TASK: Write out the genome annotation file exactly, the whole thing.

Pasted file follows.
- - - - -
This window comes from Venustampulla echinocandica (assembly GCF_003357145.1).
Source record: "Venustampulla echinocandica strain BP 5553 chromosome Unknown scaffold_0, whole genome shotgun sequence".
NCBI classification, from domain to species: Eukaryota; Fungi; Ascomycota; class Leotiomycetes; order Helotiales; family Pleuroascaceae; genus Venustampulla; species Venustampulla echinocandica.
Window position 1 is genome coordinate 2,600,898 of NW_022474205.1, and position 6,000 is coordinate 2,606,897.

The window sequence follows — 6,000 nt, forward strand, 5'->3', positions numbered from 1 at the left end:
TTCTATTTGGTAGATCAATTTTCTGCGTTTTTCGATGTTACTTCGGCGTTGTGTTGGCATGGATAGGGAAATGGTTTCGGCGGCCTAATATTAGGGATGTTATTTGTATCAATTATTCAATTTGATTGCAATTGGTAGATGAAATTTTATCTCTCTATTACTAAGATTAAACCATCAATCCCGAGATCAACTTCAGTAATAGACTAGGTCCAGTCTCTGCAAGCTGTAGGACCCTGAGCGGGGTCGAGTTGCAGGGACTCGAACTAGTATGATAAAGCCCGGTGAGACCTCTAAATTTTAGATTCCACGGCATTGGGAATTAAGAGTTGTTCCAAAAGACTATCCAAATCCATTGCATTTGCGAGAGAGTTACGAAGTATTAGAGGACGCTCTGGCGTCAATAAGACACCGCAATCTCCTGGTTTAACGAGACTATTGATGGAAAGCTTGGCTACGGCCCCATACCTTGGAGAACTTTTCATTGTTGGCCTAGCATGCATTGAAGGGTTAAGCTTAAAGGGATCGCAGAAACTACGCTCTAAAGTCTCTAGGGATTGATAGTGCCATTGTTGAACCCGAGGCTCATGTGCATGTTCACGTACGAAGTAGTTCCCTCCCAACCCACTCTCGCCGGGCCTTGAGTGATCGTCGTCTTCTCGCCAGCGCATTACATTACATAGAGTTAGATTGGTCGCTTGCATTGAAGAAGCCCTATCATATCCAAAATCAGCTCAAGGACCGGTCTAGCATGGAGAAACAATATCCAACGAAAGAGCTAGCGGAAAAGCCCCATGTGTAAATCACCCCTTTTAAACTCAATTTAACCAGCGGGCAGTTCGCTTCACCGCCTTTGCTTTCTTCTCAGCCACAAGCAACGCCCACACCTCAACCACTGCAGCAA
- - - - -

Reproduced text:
This window comes from Venustampulla echinocandica (assembly GCF_003357145.1).
Source record: "Venustampulla echinocandica strain BP 5553 chromosome Unknown scaffold_0, whole genome shotgun sequence".
NCBI classification, from domain to species: Eukaryota; Fungi; Ascomycota; class Leotiomycetes; order Helotiales; family Pleuroascaceae; genus Venustampulla; species Venustampulla echinocandica.
Window position 1 is genome coordinate 2,600,898 of NW_022474205.1, and position 6,000 is coordinate 2,606,897.

The window sequence follows — 6,000 nt, forward strand, 5'->3', positions numbered from 1 at the left end:
TTCTATTTGGTAGATCAATTTTCTGCGTTTTTCGATGTTACTTCGGCGTTGTGTTGGCATGGATAGGGAAATGGTTTCGGCGGCCTAATATTAGGGATGTTATTTGTATCAATTATTCAATTTGATTGCAATTGGTAGATGAAATTTTATCTCTCTATTACTAAGATTAAACCATCAATCCCGAGATCAACTTCAGTAATAGACTAGGTCCAGTCTCTGCAAGCTGTAGGACCCTGAGCGGGGTCGAGTTGCAGGGACTCGAACTAGTATGATAAAGCCCGGTGAGACCTCTAAATTTTAGATTCCACGGCATTGGGAATTAAGAGTTGTTCCAAAAGACTATCCAAATCCATTGCATTTGCGAGAGAGTTACGAAGTATTAGAGGACGCTCTGGCGTCAATAAGACACCGCAATCTCCTGGTTTAACGAGACTATTGATGGAAAGCTTGGCTACGGCCCCATACCTTGGAGAACTTTTCATTGTTGGCCTAGCATGCATTGAAGGGTTAAGCTTAAAGGGATCGCAGAAACTACGCTCTAAAGTCTCTAGGGATTGATAGTGCCATTGTTGAACCCGAGGCTCATGTGCATGTTCACGTACGAAGTAGTTCCCTCCCAACCCACTCTCGCCGGGCCTTGAGTGATCGTCGTCTTCTCGCCAGCGCATTACATTACATAGAGTTAGATTGGTCGCTTGCATTGAAGAAGCCCTATCATATCCAAAATCAGCTCAAGGACCGGTCTAGCATGGAGAAACAATATCCAACGAAAGAGCTAGCGGAAAAGCCCCATGTGTAAATCACCCCTTTTAAACTCAATTTAACCAGCGGGCAGTTCGCTTCACCGCCTTTGCTTTCTTCTCAGCCACAAGCAACGCCCACACCTCAACCACTGCAGCAA